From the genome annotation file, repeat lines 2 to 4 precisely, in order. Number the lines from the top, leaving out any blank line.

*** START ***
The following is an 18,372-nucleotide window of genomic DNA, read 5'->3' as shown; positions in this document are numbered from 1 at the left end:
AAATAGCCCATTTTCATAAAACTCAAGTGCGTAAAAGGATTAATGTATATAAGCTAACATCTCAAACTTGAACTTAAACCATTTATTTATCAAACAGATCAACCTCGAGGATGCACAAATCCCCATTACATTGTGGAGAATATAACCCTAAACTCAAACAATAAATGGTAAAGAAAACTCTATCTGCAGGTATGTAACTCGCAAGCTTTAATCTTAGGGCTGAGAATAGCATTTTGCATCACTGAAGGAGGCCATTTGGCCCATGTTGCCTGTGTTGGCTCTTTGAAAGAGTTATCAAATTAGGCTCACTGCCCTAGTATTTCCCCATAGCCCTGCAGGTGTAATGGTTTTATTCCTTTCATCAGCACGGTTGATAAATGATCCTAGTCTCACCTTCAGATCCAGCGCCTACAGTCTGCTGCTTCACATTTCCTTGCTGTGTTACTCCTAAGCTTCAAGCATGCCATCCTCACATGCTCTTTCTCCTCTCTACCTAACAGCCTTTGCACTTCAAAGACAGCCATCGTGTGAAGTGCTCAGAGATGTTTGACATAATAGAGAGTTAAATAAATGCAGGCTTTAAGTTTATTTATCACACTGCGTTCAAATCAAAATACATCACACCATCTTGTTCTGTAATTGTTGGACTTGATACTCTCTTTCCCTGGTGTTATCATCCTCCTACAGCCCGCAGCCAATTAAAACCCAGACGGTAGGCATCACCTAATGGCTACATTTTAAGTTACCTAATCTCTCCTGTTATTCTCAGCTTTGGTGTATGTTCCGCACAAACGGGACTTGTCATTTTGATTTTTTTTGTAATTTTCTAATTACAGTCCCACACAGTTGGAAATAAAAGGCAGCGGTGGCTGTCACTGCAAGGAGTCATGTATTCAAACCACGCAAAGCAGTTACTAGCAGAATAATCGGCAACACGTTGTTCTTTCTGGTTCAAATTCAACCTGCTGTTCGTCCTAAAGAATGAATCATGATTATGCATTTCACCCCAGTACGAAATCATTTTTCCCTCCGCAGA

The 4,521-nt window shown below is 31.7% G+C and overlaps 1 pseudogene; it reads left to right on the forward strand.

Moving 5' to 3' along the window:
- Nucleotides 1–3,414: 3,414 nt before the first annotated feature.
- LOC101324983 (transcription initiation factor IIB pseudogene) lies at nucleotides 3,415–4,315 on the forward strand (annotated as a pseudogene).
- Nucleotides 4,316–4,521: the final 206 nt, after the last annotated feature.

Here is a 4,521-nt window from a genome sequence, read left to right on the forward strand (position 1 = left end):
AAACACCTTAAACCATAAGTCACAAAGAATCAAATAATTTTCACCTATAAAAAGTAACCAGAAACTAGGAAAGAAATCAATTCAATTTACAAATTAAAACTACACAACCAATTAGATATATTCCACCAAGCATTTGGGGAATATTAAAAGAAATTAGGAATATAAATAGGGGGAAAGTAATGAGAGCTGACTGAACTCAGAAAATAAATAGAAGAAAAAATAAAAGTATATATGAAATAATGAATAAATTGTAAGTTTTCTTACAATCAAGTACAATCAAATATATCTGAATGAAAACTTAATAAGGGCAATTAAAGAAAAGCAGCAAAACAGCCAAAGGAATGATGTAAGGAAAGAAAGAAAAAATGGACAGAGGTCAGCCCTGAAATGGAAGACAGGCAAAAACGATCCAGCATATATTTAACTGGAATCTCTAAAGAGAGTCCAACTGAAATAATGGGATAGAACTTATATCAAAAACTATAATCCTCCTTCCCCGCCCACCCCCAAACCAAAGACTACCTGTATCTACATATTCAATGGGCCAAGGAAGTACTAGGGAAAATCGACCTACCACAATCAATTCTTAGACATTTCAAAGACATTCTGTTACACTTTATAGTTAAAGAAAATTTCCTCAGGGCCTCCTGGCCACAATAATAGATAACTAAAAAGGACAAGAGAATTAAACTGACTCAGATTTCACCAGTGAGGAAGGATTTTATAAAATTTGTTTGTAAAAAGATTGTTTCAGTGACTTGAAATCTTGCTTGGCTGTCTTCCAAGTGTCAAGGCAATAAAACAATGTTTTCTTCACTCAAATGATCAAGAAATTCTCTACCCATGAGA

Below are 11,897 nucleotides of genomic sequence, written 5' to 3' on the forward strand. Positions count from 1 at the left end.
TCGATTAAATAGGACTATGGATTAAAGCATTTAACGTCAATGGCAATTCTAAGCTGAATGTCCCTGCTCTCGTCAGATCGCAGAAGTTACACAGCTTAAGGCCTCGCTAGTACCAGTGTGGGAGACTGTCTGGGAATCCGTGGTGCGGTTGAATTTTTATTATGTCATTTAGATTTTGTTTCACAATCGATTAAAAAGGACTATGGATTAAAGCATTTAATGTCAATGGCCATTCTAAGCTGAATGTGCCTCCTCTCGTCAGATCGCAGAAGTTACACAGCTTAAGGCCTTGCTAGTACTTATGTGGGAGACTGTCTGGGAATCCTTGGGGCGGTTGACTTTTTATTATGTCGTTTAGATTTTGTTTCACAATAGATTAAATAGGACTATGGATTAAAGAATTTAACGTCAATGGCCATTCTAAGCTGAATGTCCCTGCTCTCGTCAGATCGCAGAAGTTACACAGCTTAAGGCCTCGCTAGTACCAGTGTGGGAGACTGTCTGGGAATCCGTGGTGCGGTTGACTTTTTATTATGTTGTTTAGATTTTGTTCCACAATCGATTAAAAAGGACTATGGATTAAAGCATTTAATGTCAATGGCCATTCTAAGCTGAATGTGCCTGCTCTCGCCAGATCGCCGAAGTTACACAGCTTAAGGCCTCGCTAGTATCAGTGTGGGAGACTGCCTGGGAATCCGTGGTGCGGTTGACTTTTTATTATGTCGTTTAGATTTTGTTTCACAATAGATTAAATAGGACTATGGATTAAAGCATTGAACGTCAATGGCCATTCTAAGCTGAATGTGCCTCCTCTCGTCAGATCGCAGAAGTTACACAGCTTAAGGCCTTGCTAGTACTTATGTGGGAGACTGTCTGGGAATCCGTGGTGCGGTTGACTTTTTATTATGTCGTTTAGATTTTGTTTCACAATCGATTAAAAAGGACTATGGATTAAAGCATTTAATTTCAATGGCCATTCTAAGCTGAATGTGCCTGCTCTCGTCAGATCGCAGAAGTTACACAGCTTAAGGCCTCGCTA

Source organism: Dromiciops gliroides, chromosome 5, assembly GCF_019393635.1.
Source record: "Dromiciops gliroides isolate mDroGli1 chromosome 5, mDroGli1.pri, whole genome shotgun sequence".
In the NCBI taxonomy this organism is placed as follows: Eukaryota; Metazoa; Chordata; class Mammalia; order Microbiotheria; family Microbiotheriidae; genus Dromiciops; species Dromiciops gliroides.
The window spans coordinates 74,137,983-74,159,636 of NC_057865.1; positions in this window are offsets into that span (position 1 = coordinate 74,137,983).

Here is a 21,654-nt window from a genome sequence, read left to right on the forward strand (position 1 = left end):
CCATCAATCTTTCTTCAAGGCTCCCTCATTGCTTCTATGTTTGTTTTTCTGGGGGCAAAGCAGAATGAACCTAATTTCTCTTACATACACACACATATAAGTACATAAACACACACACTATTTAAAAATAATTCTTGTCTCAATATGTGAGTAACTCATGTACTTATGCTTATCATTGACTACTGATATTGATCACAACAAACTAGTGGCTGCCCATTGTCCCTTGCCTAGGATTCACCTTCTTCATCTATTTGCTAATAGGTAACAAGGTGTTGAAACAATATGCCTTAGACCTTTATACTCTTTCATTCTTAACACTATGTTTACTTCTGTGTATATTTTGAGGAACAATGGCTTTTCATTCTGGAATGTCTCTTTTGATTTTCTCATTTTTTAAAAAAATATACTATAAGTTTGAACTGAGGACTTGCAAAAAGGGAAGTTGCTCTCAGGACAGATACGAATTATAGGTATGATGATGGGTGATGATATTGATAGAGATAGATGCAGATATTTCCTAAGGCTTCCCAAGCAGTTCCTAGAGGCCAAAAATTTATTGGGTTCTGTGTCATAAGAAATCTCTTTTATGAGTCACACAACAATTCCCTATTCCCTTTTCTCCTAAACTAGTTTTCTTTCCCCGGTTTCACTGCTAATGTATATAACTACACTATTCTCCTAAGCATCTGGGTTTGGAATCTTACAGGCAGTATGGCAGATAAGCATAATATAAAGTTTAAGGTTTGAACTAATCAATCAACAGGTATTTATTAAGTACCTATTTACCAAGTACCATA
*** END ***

AAATAGCCCATTTTCATAAAACTCAAGTGCGTAAAAGGATTAATGTATATAAGCTAACATCTCAAACTTGAACTTAAACCATTTATTTATCAAACAGATCAACCTCGAGGATGCACAAATCCCCATTACATTGTGGAGAATATAACCCTAAACTCAAACAATAAATGGTAAAGAAAACTCTATCTGCAGGTATGTAACTCGCAAGCTTTAATCTTAGGGCTGAGAATAGCATTTTGCATCACTGAAGGAGGCCATTTGGCCCATGTTGCCTGTGTTGGCTCTTTGAAAGAGTTATCAAATTAGGCTCACTGCCCTAGTATTTCCCCATAGCCCTGCAGGTGTAATGGTTTTATTCCTTTCATCAGCACGGTTGATAAATGATCCTAGTCTCACCTTCAGATCCAGCGCCTACAGTCTGCTGCTTCACATTTCCTTGCTGTGTTACTCCTAAGCTTCAAGCATGCCATCCTCACATGCTCTTTCTCCTCTCTACCTAACAGCCTTTGCACTTCAAAGACAGCCATCGTGTGAAGTGCTCAGAGATGTTTGACATAATAGAGAGTTAAATAAATGCAGGCTTTAAGTTTATTTATCACACTGCGTTCAAATCAAAATACATCACACCATCTTGTTCTGTAATTGTTGGACTTGATACTCTCTTTCCCTGGTGTTATCATCCTCCTACAGCCCGCAGCCAATTAAAACCCAGACGGTAGGCATCACCTAATGGCTACATTTTAAGTTACCTAATCTCTCCTGTTATTCTCAGCTTTGGTGTATGTTCCGCACAAACGGGACTTGTCATTTTGATTTTTTTTGTAATTTTCTAATTACAGTCCCACACAGTTGGAAATAAAAGGCAGCGGTGGCTGTCACTGCAAGGAGTCATGTATTCAAACCACGCAAAGCAGTTACTAGCAGAATAATCGGCAACACGTTGTTCTTTCTGGTTCAAATTCAACCTGCTGTTCGTCCTAAAGAATGAATCATGATTATGCATTTCACCCCAGTACGAAATCATTTTTCCCTCCGCAGA

The 4,521-nt window shown below is 31.7% G+C and overlaps 1 pseudogene; it reads left to right on the forward strand.

Moving 5' to 3' along the window: